By Terry Boyle
A cataclysm of inspiring personal hope in a world headed towards disaster, Mike Barlett’s play provides this very talented acting ensemble with an array of actors, dexterous scene changes, and musical interludes to stretch the rich gifts of any theatre company. If Steep wants to showcase their talent, as well as their anglophile leanings, this is the perfect show to do it with. Over the course of three hours, the actors shift in time and space from the late 1960s to the present day, as the lives of one family become interwoven into the fabric of the central theme of ‘interconnectedness’. The realities of the effects of climate change are harrowingly mirrored through Freya’s fragile mental state, Sarah’s crumbling marriage, and Jasmine’s teenage angst. We are on the edge of a precipice of our own making, where we can hang on and wait for the inevitable end or jump.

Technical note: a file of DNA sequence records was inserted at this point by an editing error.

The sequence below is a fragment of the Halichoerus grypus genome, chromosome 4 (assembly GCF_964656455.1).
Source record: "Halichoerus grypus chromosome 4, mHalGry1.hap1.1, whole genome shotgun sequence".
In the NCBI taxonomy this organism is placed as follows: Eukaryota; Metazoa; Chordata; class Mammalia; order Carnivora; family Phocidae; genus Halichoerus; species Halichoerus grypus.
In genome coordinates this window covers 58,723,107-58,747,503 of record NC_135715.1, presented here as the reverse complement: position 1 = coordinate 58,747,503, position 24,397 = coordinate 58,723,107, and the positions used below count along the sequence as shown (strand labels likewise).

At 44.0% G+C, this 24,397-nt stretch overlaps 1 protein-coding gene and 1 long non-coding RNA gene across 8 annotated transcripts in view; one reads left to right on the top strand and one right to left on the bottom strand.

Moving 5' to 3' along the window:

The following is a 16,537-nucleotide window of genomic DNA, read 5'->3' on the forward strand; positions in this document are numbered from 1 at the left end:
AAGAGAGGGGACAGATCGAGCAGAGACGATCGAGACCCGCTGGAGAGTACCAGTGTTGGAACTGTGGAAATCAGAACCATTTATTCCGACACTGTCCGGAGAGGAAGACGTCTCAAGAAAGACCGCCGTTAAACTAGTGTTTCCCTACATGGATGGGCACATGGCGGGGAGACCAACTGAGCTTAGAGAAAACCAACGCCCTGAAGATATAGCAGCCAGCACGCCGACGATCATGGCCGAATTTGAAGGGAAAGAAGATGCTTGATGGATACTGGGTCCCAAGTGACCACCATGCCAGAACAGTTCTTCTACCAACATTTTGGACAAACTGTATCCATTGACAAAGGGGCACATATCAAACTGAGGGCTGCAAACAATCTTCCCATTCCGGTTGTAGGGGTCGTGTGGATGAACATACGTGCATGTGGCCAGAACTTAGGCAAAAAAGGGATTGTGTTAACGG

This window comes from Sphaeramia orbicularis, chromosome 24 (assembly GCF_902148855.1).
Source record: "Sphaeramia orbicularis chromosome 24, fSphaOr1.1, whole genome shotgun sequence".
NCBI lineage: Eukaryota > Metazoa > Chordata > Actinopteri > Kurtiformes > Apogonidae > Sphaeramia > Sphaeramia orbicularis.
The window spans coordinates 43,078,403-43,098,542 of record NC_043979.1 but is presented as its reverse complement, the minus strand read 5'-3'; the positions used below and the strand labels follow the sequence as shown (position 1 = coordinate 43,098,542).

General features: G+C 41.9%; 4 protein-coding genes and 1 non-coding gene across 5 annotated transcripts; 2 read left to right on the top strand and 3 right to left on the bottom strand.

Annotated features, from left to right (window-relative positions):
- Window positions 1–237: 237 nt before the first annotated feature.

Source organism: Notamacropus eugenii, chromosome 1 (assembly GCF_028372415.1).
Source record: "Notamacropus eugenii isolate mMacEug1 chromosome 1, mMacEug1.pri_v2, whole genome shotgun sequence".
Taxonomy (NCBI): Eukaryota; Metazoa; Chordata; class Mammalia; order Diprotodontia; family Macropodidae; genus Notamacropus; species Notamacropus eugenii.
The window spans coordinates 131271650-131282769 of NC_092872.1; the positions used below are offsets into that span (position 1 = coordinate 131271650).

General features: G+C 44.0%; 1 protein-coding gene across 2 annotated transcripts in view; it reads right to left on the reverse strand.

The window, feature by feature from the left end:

Director, Jonathan Berry, does an incredible job of demonstrating Barlett’s love of absurdity, and chaos. The surreal aspects of the play lighten the dark cloud cast by the sense of impending doom, but it also shows the human capacity to refuse to acquiesce to despair. We create; form relationships, play political games, and still nothing can change the doomsday we have prepared for ourselves. When the world has exhausted itself, or we have exhausted it of its natural resources and polluted our atmosphere, life surprises us. The nightmare scenario can also give way to a prophetic voice.
Barlett’s play is funny, discomforting, yet strangely hopeful. The answer, however, may be more of a personal hope or desire, but it does echo in the hearts of those of us who care about the fate of our world.